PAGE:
Macaroni Kid Reader Asks:
Some things that used to work to get our four-year-old to behave don’t really have much effect any more. It used to be that we could say, “If you do that one more time, you’ll get a time out” and she would stop, but that’s becoming more rare now. Is this just her age?Noël Janis-Norton
It’s not really about her age. There are a lot of things that we do as parents to try to get our kids to cooperate – whether it’s to get them to stop doing something wrong or just to get them to transition to something they need to start doing. Some strategies we might use include reasoning, reminding, negotiating, yelling, distracting, or threatening a consequence, as you’ve mentioned.
In the Calmer, Easier, Happier Parenting seminars that I lead, when I ask parents if these strategies are working, the answer is almost always ‘no’ or ‘sometimes’. It’s true that these strategies generally do work sometimes, but no parent wants to have to threaten their child into cooperating all throughout the day, so it’s important to have strategies that are far more effective – and positive.
Let’s also dive a little deeper into what happens when we threaten a consequence like, “If you do that one more time, you’ll get a time out.” For your child, this is a bit confusing. She’s already done something wrong and has only received a threat. In her mind, she is able to get away with this misbehavior, even if it’s only once. In a lot of families these warnings or threats aren’t said only once. You’ve probably been at the park when a parent has warned their child, “If you throw sand again, we’ll have to leave the park.” Yet their child does do it again only to hear, “Ok, this is the last warning.” Then the child does it again and the parent says, “I mean it!” From that child’s standpoint, the parent doesn’t have to be taken seriously because he/she isn’t following through on the instructions. They are empty threats.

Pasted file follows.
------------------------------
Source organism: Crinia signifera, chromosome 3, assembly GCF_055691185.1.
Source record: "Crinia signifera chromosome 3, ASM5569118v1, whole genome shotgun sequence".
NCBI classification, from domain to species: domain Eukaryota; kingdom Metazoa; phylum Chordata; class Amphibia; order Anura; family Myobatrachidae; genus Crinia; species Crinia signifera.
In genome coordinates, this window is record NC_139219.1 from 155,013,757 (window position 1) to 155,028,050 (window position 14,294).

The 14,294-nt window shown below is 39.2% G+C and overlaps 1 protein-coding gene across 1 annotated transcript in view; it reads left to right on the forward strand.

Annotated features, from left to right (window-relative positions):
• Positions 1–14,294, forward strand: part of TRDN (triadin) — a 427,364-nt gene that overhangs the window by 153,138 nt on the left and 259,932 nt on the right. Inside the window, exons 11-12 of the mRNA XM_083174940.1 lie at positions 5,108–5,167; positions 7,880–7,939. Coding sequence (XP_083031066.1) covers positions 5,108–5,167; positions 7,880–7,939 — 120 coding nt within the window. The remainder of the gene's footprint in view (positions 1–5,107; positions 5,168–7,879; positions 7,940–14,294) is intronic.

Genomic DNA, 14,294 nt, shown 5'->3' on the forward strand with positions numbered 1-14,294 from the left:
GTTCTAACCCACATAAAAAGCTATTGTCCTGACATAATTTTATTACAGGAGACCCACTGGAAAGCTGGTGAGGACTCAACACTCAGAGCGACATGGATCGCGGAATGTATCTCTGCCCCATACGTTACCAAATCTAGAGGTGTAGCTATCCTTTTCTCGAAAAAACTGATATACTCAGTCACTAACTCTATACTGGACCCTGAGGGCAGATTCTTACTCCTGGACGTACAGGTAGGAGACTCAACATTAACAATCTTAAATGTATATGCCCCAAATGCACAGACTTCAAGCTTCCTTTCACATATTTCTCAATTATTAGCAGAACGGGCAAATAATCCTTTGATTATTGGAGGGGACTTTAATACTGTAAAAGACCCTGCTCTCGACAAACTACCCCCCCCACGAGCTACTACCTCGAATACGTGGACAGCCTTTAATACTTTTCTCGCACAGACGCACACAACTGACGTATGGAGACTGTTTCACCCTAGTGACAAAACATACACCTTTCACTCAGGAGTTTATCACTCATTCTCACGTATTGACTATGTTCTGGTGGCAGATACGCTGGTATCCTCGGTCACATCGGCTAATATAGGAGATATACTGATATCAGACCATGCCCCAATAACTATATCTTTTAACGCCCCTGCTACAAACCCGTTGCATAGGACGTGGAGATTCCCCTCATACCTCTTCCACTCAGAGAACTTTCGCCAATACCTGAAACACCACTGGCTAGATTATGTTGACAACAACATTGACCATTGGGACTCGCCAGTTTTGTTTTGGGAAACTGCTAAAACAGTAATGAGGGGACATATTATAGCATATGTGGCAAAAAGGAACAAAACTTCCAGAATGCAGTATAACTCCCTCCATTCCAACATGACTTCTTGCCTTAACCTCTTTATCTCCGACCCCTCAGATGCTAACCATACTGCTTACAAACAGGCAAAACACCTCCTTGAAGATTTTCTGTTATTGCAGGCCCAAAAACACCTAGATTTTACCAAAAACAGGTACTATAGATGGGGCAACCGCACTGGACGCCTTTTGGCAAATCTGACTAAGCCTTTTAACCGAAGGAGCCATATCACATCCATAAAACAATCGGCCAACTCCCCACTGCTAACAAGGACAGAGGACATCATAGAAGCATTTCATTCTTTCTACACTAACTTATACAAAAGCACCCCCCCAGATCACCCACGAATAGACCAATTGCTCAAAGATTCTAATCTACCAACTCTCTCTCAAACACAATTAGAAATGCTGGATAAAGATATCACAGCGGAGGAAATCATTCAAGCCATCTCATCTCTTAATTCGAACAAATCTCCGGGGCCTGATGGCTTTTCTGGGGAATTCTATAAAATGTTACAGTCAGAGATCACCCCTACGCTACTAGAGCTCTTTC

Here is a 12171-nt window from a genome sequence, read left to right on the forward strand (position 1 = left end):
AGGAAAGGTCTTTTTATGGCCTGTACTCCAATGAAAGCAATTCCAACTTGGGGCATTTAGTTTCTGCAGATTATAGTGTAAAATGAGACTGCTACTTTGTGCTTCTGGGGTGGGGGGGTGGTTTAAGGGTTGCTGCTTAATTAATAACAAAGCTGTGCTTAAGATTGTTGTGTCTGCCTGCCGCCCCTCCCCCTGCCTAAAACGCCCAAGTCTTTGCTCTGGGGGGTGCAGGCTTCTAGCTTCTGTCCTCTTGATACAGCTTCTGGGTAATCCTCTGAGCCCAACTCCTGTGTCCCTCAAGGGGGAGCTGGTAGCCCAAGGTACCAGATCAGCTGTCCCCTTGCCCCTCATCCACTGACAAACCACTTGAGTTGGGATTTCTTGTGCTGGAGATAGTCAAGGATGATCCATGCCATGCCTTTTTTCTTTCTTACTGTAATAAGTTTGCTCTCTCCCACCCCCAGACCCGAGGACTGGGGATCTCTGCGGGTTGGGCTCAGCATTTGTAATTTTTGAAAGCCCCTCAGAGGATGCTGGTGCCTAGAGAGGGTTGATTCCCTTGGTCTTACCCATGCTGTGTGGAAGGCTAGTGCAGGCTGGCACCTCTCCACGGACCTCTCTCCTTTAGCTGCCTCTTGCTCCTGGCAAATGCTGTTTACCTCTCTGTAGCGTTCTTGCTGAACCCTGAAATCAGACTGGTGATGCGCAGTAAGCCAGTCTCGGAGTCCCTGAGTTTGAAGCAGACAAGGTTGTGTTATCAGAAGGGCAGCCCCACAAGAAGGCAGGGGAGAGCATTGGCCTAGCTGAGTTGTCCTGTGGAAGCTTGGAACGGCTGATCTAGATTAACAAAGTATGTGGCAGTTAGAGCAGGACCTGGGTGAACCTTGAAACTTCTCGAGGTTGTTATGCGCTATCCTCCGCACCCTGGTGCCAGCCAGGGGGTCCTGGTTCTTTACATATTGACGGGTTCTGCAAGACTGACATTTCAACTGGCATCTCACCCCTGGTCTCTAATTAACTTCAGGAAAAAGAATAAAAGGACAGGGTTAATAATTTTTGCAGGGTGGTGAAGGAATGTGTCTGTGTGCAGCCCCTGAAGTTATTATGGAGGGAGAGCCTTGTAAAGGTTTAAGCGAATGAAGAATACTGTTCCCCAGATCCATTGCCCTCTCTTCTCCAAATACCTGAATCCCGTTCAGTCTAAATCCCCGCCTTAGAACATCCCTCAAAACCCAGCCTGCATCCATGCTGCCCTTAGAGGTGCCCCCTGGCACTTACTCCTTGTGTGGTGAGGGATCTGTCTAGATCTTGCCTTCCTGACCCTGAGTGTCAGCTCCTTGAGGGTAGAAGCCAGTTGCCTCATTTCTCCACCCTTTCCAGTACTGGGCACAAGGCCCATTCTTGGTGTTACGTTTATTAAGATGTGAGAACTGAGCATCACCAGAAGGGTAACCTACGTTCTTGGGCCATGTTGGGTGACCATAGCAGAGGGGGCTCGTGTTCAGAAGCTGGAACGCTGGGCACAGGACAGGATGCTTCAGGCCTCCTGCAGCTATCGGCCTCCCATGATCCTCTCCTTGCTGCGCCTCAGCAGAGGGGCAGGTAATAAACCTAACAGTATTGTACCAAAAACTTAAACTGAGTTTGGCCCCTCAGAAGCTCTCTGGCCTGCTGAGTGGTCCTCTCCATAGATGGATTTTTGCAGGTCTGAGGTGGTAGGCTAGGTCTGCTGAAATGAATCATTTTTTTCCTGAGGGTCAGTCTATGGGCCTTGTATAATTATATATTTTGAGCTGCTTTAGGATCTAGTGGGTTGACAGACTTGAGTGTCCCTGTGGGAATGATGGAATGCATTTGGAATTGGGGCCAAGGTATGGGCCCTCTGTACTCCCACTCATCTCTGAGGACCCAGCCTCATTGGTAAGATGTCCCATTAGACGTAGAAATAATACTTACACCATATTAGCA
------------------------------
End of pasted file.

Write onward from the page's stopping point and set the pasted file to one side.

What’s far more effective, and I can even promise you that it will work 90% of the time if you do it consistently, is to prepare ahead using a strategy I teach called a ‘think-through
’. We want to set our children up to succeed – to do things right – instead of waiting until things go wrong and then reacting with annoyance or threatening consequences. This means that we need to think about what’s gone wrong in the past, anticipating what might go wrong in the future, and then be willing to do something different so that things are more likely to go right the next time. This is where a think-through comes in.
Let’s take the example of a child throwing sand at the park. It’s quite likely that this is something that has happened in the past. So long before you go to the park, at a completely neutral time of day when nobody is feeling rushed or annoyed, do a think-through with your child. In this think-through you would first clarify what your rules are for playing in the sand at the park and then ask your child to tell you the rule and answer a few questions about it:Parent:
When you’re at the park and you’re playing in the sand, the sand has to stay low. What’s our rule about where the sand has to stay?Child:
It stays low.Parent:
That’s the right answer. And sometimes you might really feel like throwing it up in the air but where does it have to stay?Child:
You know the right thing to do. So how can you dig and still keep the sand low?Child:
Keep my arm down?Parent:
Great idea! That will help keep the sand low. And you may not always remember. What do you think will happen if you do throw sand?Child:
You’ll ask me to stop?Parent:
No, honey. I won’t ask you to stop or give you a warning. I used to, but not anymore. We’ll leave the park immediately. So what will happen if you throw sand? Child:
We’ll leave the park.Parent:
That’s exactly right. You know a lot about this rule.
As your child answers your think-through questions, she actually gets a visual mental image of herself doing it right. This has a positive impact on her memory and will maximize the likelihood of her doing the right thing the next time she’s at the park.
One of the delightful benefits of preparing your child for success in this way is that the more you focus on preventing misbehavior, the fewer behavior problems you’ll be faced with and the fewer consequences you’ll need to give! Family life becomes calmer, easier and happier.
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